Earlier this week, we saw the first tentative sign that monetary policy might be heading back to normal. By incrementally raising rates, The Federal Reserve began a long process which, it hopes, will eventually see the US economy wean itself off cheap credit.
Bank of England Governor Mark Carney has promised that the UK economy will soon follow suit, and markets expect a rise at some point in 2016.
But while all the talk in the financial world is of a return to normal, it seems that hardly anyone has stopped to ask what “normal” really means. The longest period of price stability and moderate rates was brought to an abrupt end by the financial crisis of 2008.
While more and more economists highlight the role of our money and credit system in precipitating that crisis, it’s striking that our pre-2008 monetary policy arrangements have been subject to so little political scrutiny.
If monetary policy does eventually return to normal, it’ll be returning to a system where around 97% of money in the economy is in the form of bank deposits, which are created when banks create loans. It will be a situation similar to that of 2007, when the majority of new money entered the economy as lending for mortgages and financial speculation.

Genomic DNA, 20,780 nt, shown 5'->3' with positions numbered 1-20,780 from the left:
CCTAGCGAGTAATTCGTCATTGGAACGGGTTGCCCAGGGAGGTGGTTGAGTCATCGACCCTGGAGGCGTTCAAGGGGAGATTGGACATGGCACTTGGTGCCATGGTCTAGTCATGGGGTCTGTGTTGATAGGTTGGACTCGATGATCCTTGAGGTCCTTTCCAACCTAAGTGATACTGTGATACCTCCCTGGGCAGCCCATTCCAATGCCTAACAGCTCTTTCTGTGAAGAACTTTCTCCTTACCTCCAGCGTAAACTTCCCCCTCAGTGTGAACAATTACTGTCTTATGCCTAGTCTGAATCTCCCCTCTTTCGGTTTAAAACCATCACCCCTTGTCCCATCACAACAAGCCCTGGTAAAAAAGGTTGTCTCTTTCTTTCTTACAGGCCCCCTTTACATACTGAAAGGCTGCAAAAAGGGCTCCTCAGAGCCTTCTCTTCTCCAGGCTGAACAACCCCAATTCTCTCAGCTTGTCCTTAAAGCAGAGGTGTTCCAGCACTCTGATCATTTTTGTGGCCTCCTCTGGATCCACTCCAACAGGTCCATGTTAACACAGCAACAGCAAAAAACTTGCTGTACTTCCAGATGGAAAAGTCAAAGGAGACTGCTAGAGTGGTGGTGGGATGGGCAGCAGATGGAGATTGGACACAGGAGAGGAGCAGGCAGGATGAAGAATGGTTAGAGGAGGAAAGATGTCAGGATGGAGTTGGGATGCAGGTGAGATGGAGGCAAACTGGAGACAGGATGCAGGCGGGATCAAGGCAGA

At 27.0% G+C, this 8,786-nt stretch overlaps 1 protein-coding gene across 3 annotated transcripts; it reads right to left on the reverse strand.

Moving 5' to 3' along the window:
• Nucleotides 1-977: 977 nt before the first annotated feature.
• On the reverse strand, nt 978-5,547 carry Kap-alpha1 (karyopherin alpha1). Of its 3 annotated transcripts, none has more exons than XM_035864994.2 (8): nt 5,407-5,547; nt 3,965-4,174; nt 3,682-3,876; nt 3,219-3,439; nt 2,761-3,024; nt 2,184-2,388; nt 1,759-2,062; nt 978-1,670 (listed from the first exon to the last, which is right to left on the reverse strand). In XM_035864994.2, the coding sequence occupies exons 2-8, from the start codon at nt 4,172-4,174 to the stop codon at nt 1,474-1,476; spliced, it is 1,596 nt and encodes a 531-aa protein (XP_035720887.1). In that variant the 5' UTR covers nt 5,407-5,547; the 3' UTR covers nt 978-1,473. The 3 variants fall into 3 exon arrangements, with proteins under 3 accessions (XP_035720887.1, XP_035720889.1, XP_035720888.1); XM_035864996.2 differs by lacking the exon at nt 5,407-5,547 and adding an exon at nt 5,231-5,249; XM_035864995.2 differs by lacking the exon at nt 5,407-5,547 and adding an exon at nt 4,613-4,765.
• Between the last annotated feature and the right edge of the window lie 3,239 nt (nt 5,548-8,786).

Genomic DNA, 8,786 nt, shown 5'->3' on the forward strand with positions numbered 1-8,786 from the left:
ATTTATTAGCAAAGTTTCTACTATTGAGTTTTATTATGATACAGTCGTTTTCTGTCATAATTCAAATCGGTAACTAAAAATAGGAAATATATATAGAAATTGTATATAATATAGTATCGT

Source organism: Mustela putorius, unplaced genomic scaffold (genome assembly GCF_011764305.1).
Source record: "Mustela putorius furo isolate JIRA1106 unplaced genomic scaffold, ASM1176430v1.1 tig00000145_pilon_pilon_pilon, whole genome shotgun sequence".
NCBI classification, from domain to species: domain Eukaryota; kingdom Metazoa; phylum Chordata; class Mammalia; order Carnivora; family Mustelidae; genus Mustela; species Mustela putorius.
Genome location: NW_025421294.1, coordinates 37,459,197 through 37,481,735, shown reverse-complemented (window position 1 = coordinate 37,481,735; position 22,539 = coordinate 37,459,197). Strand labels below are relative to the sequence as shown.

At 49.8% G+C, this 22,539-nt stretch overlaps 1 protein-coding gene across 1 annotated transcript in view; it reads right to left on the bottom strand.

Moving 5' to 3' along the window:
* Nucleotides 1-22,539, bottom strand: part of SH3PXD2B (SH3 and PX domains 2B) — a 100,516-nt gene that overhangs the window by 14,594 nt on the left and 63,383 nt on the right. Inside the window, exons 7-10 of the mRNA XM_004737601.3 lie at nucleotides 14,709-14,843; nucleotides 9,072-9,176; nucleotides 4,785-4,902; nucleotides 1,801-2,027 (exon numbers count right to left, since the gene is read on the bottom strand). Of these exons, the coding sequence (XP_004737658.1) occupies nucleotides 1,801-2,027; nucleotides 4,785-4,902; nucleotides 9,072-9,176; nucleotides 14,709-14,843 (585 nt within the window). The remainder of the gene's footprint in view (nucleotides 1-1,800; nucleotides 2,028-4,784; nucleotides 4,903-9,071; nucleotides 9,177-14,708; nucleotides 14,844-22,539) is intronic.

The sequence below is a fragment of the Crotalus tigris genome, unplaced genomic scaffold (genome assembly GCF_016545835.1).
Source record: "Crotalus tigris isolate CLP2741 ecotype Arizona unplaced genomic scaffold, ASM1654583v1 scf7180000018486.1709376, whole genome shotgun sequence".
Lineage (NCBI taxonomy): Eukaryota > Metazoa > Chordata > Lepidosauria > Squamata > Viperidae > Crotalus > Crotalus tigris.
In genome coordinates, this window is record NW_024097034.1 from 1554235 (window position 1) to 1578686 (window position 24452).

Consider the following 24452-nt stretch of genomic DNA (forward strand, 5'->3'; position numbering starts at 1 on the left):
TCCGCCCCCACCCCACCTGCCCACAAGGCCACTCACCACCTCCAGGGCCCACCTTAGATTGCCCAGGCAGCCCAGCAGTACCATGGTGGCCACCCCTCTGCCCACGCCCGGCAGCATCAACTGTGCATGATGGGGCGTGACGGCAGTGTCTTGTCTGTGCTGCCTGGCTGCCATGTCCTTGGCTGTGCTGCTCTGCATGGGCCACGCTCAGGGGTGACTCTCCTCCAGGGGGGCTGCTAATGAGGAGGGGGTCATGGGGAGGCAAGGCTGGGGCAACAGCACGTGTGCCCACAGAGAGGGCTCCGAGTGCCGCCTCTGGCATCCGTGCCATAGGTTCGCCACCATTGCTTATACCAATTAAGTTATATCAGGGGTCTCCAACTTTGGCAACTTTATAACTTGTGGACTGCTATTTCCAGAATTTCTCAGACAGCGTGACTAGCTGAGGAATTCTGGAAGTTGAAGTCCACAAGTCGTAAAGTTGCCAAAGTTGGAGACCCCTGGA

The UK has not examined how its money and credit system operates since the Macmillan Commission in the 1930s, and a growing number of people are saying that it’s time for another comprehensive, government-backed investigation into whether our current arrangements are working.
Nearly 6000 people around the UK have signed a petition for a Money Commission to investigate whether our monetary system serves financial stability and social wellbeing.
Only when we truly understand the social and economic effects of our current monetary system will we appreciate what “normal” really means.
We are calling on the UK government to set up a parliamentary investigation into the impact that money creation by commercial banks has on society.